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"To determine whether the combined use of vortexing and Maki techniques provides profitability versus the Maki technique for the diagnosis of catheter tip colonization (CTC) and CRBSI" Lorente et al (2024).
Maki technique for CLABSI diagnosis

Abstract:

Background: A previous study compared vortexing and Maki techniques for the diagnosis of catheter-related bloodstream infection (CRBSI), and concluded that vortexing was not superior to Maki method.

Aim: To determine whether the combined use of vortexing and Maki techniques provides profitability versus the Maki technique for the diagnosis of catheter tip colonization (CTC) and CRBSI.

Methods: Observational and prospective study carried out in an Intensive Care Unit. Patients with suspected catheter-related infection (CRI) and with one central venous catheter for at least 7 days were included. The area under the curve (AUC) of the Maki technique, the vortexing technique and the combination of both techniques for the diagnosis of CTC and CRBSI were compared.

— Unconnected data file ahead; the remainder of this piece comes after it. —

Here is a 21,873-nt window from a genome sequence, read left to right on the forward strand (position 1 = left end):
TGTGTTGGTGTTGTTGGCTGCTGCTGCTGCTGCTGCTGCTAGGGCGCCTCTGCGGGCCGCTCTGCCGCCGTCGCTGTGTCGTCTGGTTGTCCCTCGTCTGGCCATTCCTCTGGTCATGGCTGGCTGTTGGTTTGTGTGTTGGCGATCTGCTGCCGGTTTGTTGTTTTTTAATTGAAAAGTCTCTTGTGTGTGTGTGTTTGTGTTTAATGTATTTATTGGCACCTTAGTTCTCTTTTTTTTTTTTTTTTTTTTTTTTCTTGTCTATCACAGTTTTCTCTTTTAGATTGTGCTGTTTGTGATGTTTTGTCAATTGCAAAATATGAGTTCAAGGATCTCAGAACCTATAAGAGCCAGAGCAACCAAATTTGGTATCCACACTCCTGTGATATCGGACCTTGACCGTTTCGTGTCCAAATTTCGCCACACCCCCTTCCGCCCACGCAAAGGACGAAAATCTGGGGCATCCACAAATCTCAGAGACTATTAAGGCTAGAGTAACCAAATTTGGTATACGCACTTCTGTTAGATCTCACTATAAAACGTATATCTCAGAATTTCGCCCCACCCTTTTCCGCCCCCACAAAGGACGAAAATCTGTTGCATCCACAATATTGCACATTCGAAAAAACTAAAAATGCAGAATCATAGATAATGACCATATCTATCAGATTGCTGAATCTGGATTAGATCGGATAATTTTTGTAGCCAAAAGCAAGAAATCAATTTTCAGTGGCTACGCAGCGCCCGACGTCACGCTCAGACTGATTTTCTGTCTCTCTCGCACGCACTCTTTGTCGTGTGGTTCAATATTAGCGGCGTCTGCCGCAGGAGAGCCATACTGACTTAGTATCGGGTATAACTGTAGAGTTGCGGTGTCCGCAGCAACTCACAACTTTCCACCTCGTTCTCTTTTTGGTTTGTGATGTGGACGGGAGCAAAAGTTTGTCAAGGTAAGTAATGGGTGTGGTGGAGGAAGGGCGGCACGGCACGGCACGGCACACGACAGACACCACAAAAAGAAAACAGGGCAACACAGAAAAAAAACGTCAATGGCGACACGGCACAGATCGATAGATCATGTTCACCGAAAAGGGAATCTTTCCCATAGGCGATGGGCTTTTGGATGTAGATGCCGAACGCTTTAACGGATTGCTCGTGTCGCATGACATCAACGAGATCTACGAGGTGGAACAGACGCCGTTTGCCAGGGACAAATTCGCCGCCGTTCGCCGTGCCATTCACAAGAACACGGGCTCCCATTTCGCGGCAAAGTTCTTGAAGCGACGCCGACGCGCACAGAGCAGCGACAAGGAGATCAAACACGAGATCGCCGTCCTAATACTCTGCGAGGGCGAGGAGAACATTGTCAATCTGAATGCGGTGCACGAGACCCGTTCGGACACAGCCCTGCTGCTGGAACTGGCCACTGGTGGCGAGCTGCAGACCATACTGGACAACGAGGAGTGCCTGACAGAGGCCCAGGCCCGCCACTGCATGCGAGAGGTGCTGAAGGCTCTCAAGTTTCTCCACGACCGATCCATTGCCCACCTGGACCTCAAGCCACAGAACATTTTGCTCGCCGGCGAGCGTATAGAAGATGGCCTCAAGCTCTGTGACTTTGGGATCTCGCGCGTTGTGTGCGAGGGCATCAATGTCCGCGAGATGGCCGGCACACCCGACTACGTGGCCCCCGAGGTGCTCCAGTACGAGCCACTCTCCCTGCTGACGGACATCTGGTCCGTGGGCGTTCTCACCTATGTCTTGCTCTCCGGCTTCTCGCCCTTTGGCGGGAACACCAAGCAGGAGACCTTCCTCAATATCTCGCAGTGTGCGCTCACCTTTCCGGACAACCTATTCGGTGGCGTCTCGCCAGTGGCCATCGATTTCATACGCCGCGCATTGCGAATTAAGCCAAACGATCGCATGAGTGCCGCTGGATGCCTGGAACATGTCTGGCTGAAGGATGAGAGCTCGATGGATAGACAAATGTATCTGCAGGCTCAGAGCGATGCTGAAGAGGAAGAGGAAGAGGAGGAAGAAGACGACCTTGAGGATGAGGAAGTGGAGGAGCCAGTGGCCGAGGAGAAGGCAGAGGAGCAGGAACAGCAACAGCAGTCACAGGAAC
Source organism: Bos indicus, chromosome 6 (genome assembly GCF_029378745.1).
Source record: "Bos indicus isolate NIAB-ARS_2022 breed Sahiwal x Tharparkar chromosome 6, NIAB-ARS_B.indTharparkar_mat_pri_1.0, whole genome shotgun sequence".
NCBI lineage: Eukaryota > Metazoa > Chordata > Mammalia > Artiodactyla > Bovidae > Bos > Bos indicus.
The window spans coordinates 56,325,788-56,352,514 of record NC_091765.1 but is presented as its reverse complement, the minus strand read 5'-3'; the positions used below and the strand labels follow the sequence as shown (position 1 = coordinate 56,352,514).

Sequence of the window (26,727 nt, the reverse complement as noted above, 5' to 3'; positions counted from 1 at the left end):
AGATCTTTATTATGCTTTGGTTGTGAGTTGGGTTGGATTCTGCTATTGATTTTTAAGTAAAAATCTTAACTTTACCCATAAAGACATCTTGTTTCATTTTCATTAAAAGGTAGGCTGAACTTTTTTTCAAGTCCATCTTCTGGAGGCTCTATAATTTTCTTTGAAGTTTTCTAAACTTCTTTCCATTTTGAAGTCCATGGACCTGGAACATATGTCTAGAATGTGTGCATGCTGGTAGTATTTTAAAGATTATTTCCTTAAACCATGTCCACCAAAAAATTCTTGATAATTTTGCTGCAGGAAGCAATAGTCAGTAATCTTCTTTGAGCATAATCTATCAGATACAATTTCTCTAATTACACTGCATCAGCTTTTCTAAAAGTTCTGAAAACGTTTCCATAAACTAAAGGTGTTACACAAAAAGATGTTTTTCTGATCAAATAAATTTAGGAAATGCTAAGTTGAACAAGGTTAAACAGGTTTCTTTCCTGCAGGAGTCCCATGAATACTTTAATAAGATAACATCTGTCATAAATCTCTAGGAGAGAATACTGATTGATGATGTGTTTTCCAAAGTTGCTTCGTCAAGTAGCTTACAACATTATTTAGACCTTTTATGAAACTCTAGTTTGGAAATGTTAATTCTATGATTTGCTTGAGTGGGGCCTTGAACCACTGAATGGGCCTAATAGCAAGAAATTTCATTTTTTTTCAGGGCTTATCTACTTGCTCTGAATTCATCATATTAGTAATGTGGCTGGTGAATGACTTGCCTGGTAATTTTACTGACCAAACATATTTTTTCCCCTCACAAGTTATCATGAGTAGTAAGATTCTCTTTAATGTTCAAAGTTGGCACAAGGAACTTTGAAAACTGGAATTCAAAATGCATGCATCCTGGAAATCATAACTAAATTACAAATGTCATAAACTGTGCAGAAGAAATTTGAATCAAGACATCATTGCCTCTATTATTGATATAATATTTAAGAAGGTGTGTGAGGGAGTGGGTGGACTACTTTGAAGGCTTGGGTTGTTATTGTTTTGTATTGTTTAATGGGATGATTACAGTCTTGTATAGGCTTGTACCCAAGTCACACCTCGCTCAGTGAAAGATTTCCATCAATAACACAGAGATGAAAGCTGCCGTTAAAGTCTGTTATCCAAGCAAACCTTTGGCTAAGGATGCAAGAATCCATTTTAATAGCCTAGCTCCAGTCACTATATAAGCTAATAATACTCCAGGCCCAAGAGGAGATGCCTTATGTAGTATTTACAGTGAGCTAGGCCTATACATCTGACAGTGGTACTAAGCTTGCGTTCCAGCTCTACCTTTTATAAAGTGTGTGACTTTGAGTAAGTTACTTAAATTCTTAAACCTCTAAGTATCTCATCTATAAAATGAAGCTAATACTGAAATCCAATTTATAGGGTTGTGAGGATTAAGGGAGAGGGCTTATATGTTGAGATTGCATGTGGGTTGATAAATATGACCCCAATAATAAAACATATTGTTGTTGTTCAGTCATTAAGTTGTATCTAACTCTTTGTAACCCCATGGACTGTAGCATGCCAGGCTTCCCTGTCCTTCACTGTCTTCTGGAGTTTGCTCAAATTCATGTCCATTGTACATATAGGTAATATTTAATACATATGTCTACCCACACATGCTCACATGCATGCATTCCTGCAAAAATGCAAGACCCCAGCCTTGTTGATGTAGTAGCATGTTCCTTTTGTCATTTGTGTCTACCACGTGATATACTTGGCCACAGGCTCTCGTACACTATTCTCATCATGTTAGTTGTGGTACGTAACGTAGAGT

Results: We included 136 episodes of suspected CRI. We found 21 cases of CTC of which 10 were also CRBSI cases. Of the 21 CTC episodes, 18 (85.7%) were diagnosed by Maki technique and vortexing technique, 3 (14.3%) only by the technique of Maki, and none only by technique of vortexing. Of the 10 CRBSI episodes, 9 (90.0%) were diagnosed by the techniques of Maki and vortexing, 1 (10.0%) was diagnosed only by the technique of Maki, and none only by the technique of vortexing. We no found differences in the comparison of AUC between the technique of Maki and the combination of Maki and vortexing techniques for the diagnosis of CTC (P = 0.99) and CRBSI (P = 0.99).

Conclusion: The novel finding of our study was that the combined use of vortexing and Maki techniques did not provide profitability to the technique of Maki alone to CRBSI diagnosis of.

Reference:

Lorente L, Lecuona Fernandez M, González-Mesa A, Oliveras-Roura J, Rosado C, Cabrera P, Casal E, Jiménez A, Mora ML, Madueño A. Adding vortexing to the Maki technique provides no benefit for the diagnosis of catheter colonization or catheter-related bacteremia. World J Crit Care Med. 2024 Mar 9;13(1):89085. doi: 10.5492/wjccm.v13.i1.89085. PMID: 38633472; PMCID: PMC11019632.